Recursive Storm

bunches of beautiful green spearming

You look across the blue cloudless sky. There’s a bit of heaviness in the air, as you’d expect for this time of year.

It’s a pretty blue, both deep and true sky. There’s just a whisper of a breeze. Not a relief from the heavy, but as you’d expect.

Something feels a little off. The hair on your arms becomes attentive. Maybe there’s a murmur of an echo of that broken ankle or a low drone in your right ear.

You shake it off but empty the overfull ashtray on the porch. You don’t put the ashtray back on the table in the middle of the porch.  You put it on the shelf next to the house. You grab the rake and walk it back to the garage, picking up a few empty flower pots on the way. You stack them just inside the garage and put the rake up.

As you walk up the back porch steps, you realize that nobody picked up after that last party. There are beer caps on the table and an empty box that has a deflated bag of ice. Ice gone for months. You put the cover back on the Weber. You moved a chair and see an old crumpled napkin skip across the deck. Looks like the breeze is picking up and the color of the sky is getting deeper. You pull the red and white awning striped umbrella in the house.

Occasional big fat drops bomb the sidewalk and burst on the metal roof. It’s windy now and the sky darkens behind you. You run upstairs and pull the windows shut. Your fingers make sure the latches catch.

You step onto the front porch to welcome the monster storm and as the rain pounds you are sprayed. Flashes of light and crackles of thunder give way to sideways gale and the popcorn of hail.

You see the sky get that sickening color and close the door behind you. Crouch down in a safe place and listen as the freight train tears by above you. As you crawl out, you don’t know what to expect. You peep out to assess the damage. You pause. You’re okay. It’s a mess, but you’re okay. You begin to clean up and move along. It’s over except for the healing, and you beat that storm.

The weatherman tells you that the further you get from the disaster, the less likely it is to recur. It’s been two years, he said. Five is the magic number. See you in six months.

And this is where my analogy breaks down. It doesn’t totally work.

You are disquieted at the reminder that the danger is both random and maybe even brewing.  After you leave, you find yourself scanning the sky again for the portent. You will carefully search the sky for the next few days and then, hopefully, right a few picture frames and plant some mint.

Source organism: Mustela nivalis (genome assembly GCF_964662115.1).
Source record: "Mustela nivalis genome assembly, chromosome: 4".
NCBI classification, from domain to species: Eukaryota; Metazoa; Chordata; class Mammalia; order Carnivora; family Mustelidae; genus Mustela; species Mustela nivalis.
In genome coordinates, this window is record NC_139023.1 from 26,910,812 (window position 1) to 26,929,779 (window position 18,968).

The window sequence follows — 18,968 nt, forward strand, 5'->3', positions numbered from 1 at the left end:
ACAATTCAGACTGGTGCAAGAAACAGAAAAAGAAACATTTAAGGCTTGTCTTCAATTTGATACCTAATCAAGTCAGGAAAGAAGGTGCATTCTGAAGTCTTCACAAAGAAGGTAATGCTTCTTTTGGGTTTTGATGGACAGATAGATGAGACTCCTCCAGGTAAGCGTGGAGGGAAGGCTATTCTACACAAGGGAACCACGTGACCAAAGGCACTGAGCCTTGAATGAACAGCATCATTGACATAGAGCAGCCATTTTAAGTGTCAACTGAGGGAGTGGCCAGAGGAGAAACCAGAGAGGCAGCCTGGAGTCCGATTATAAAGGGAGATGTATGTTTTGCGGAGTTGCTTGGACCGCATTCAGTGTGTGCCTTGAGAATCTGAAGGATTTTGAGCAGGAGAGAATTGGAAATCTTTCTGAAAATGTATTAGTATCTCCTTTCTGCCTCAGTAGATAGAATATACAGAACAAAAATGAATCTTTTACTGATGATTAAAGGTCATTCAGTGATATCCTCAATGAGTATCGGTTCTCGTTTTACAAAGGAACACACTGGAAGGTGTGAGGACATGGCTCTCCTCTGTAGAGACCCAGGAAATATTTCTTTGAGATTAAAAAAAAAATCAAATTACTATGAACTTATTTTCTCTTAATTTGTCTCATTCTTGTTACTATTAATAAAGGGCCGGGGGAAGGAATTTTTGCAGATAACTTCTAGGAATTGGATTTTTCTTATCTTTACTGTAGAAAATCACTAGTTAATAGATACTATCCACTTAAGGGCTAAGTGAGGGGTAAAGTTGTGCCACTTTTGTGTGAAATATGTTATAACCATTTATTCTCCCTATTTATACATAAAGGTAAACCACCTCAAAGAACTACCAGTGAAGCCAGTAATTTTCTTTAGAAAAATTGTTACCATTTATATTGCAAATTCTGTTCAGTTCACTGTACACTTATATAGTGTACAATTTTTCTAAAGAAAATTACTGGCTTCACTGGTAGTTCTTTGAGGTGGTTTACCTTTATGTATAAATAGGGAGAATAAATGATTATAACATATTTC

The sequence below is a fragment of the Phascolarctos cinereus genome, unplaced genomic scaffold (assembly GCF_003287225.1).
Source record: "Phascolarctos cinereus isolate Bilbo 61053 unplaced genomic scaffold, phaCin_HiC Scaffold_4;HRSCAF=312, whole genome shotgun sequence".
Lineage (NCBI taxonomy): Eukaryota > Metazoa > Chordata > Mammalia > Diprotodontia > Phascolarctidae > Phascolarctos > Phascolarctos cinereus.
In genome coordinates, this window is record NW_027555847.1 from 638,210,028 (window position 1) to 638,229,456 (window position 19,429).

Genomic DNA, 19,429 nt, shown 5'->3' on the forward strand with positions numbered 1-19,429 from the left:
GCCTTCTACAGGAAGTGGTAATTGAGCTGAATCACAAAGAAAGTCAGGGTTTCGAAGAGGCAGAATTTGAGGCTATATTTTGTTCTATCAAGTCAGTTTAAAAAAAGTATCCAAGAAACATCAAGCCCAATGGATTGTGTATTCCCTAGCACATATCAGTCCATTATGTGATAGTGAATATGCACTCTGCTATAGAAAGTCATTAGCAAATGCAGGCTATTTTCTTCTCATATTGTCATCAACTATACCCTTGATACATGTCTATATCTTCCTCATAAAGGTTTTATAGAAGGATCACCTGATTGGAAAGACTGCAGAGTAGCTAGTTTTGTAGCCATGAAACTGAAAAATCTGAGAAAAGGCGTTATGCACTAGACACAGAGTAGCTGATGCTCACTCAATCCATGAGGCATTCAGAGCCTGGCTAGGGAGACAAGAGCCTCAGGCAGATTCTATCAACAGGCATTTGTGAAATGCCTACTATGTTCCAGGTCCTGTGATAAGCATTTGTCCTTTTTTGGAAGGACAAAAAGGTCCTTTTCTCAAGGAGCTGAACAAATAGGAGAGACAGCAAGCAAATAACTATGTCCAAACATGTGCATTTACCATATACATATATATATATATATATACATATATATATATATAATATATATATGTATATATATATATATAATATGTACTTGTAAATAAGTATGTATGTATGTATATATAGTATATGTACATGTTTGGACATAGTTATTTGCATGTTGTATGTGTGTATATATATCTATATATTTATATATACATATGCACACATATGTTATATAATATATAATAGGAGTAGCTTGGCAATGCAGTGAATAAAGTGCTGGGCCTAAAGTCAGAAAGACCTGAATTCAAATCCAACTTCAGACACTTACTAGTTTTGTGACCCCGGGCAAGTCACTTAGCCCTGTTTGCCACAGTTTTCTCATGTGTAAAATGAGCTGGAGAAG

Annonymous

Such a cute mottled working dog.
Cute on the dog, dumb on the girl.

My eyelashes are filling back in. I never lost them all. There were a few that stubbornly stood by and supported me as I vainly (both in conceit and in futility) worked the mascara wand. Now those soldiers have fresh recruits.

I ran in the local market because I needed peppercorns for a recipe and saw a friend picking up a last minute corn-bread mix. She said she didn’t recognize me in my red-head hat, which I pulled off showing my ‘do to her widening-eyes. She remembers me with long blonde locks.

My hair is coming in, too. It’s thick and soft like moss, and dark and light in patches that look really cool close-cropped but may make me look like a crazed Australian shepherd as it grows out.

A colleague walked by me without recognition–three times. Even after I tapped his arm.

I am seeing the world the same as it ever was, but others are not seeing me in the same world.

Am I moving on too fast? Are the people around me trying to tell me something? Am I missing some important meaning?

My hair is showing itself to be curly–and unruly at that. I see some of it sticking up and out. I don’t think that I have any product that can tame it.

Spring has finally broken through. After three miserable weeks of Sunday-Monday snow in a row, it looks like the bad weather is behind us. Today was glorious. Stuff all a-bloom, the sunshine warm and welcome. I decided to go to the driving range rather than watch golf on TV.

ugly golf shoes, crazy shadow and 9 iron

I had a new obnoxiously aqua/turquoise golf-skirt to wear with my bright lime shirt and joker shoes to satisfy my personal rule that golf clothes must be ugly. I went to my urban golf hideout with my 9-iron.

I’m always a lousy golfer, but I wasn’t even sure that I could swing my club. I got a little bucket of balls.

I stood on my little square of green carpet. It was crowded so I had to take the stall without a tee. That seemed good. Less pressure. I just had the one club with me, and I took it in two hands and stretched it over my head and behind my back. Rolled a ball onto my plot and set my feet. Placed the club across my left palm and met it with my right hand. Looked at that white dimpled ball and wondered if everyone was looking at me.

Seriously. I did. Like everyone knew my secret–as if I had a secret.

Why would anyone look? They had their own balls to hit. Their own grips to adjust. Their own club to blame for that slice. What was curbing me?

I thought the strangers could see me and knew that this was my first swing since my treatment.

But they weren’t looking. They didn’t see me either, but they didn’t know who I was before.

People ask me what I am going to do with my hair. Keep it short? Grow it out? I don’t know. I don’t know what it will be like. I don’t need to decide today.

I do know that I am grateful that it is coming back. And for alot of other things, too.